Sunday, September 30, 2007

New Template

Yes, you're at the right blog. I've been meaning to change my template for some time because I wanted something a little brighter, and because it always seemed strange to log onto other blogs that looked almost exactly like mine. I've never seen this template before, and it just seems to fit me better than most others I've seen. Plus, I like the little wingdings at the beginning of each post.

Of course, if I start seeing this one all over the place now, I may change again. We'll see.

Quote of the Day - "Life"

"The trick is to enjoy life. Don't wish away your days, waiting for better ones ahead." Marjorie Pay Hinckley

Sometimes I do pretty well at this. Other times I still take life--and myself--too seriously.

Tuesday, September 25, 2007

Don't Worry, Be Happy

When Baby and I were out for a walk today, we encountered an older gentleman who decided to strike up a conversation with Joy. I noticed she was grinning as he spoke to her. In fact she was smiling more than I'd seen her smile in the last few days. I realized it was probably because he was smiling at her, too.

That in itself was no great epiphany, but it made me recognize that I have not been smiling at my baby much lately. Most of the time that she is awake, I imagine I wear a very serious face as I try to determine what basic needs must be met (hunger, rest, sanitation, etc.), what comes next on her eating/sleeping schedule, or how best to entertain her (you know you're a grown-up when playing requires significant mental effort). I'm so busying managing that I forget to just have fun.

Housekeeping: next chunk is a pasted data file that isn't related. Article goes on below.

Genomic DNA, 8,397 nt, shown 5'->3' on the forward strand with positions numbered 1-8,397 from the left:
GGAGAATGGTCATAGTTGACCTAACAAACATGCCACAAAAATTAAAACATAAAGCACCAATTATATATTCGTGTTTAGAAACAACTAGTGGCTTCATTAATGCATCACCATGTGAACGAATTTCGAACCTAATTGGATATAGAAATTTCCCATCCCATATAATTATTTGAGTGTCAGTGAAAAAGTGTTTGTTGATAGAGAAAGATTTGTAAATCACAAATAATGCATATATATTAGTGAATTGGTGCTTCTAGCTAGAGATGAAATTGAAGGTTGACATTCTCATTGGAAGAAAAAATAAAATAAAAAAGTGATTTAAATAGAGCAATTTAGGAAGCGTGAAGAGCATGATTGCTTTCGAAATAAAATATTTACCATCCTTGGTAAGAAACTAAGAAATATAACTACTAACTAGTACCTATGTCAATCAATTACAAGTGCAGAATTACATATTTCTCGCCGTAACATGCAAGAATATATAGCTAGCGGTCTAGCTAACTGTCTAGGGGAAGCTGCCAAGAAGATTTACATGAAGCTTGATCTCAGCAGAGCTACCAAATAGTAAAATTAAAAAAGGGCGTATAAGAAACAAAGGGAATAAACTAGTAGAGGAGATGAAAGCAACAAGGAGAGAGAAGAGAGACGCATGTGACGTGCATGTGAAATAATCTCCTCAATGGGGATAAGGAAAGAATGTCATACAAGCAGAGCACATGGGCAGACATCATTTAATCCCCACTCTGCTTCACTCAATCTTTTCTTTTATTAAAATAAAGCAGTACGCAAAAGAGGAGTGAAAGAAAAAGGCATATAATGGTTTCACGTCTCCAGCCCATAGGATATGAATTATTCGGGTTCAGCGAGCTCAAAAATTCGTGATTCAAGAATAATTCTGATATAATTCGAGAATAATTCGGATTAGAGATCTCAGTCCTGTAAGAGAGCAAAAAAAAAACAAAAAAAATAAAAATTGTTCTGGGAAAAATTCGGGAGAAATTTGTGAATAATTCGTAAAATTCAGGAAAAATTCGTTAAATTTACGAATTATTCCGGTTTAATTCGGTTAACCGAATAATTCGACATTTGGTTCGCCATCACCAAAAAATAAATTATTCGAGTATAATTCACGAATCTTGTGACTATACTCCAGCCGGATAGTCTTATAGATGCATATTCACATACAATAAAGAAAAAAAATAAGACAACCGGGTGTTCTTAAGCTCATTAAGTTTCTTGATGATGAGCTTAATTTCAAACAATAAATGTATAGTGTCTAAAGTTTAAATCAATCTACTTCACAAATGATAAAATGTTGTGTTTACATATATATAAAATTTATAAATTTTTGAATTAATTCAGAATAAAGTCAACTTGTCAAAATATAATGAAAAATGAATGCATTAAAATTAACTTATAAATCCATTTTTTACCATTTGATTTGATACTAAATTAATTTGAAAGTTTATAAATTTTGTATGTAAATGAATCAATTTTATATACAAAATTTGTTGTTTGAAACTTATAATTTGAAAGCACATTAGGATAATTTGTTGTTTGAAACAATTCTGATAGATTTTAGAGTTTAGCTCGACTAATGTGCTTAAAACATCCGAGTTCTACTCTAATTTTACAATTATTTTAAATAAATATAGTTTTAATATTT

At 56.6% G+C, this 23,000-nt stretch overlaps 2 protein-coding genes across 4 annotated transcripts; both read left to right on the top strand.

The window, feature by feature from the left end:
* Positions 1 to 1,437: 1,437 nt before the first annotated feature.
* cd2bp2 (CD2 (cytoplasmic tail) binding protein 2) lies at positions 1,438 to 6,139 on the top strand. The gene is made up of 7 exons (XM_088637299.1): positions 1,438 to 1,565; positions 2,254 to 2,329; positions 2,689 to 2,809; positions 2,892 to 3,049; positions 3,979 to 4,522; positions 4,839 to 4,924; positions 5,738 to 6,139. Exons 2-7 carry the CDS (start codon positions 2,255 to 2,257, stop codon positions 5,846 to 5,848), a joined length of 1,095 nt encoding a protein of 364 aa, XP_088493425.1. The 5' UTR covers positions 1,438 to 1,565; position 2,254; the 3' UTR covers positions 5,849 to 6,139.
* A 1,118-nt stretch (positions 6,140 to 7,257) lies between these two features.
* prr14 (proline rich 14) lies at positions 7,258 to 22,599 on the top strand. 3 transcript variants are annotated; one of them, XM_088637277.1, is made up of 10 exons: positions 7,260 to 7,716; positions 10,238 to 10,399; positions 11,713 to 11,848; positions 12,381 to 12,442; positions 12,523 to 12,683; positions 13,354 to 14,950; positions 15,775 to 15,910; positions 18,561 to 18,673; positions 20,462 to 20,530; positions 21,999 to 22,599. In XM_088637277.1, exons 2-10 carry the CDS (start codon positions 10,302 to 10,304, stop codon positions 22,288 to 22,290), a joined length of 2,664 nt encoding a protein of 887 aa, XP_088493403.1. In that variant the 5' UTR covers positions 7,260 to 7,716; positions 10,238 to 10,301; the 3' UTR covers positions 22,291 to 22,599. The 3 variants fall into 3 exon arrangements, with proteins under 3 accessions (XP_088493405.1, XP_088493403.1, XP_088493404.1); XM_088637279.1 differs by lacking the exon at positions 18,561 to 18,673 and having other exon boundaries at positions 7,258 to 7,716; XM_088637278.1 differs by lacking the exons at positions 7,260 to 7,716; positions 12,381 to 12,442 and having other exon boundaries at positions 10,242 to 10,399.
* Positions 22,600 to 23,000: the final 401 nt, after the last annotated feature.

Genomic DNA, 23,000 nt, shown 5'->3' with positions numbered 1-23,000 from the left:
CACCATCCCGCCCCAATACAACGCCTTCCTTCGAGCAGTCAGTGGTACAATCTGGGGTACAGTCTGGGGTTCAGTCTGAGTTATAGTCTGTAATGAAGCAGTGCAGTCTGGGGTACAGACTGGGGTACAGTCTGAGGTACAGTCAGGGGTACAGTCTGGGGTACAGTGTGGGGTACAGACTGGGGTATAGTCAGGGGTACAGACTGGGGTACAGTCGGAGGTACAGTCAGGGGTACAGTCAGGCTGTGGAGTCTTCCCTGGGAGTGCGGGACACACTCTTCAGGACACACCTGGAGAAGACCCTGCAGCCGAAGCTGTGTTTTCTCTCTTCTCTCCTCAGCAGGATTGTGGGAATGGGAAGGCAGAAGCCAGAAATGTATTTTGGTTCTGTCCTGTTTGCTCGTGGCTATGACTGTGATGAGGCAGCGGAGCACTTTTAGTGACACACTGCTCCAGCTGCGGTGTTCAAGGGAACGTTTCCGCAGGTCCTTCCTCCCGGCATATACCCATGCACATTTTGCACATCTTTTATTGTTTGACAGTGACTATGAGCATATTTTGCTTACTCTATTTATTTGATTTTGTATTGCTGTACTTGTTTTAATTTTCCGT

Ironic that this revelation occurred right after my post about showing Joy we like her. I can just imagine her thinking, "It's great that they feed me and change my diapers, but I sure wish that mom-lady was a bit more friendly." I want to teach her that home life - and life in general - should be enjoyed and not just endured.

Monday, September 24, 2007


On our recent anniversary, Phillip and I decided to purchase The Five Love Languages by Gary Chapman. We're currently a few chapters into it, and it has provided some helpful insights.

A statement in his introduction particularly struck me. Chapman said a child's most important, basic need is "to sense that he or she belongs and is wanted." I think that is at the core of every relationship - we all want to feel that we belong in a group (whether it be a family, a circle of friends, etc.), and that people like us and want us to be there.

I think that is also at the heart of my relationship with Joy. First of all, she belongs with our family. Other babies are cute and all, but when I see her, I think, "Ah! There's the baby that is inseparably connected to me. I'm hers, and she's mine." That said, I need to make sure she likes this family she's stuck with, and that she knows we like her.

Funny that a book on marriage makes me think about parenthood. Perhaps that's because I've been preparing for and nurturing my marriage for years, but I'm still very new to motherhood so any new advice is a revelation.

Thursday, September 20, 2007

Shocking Language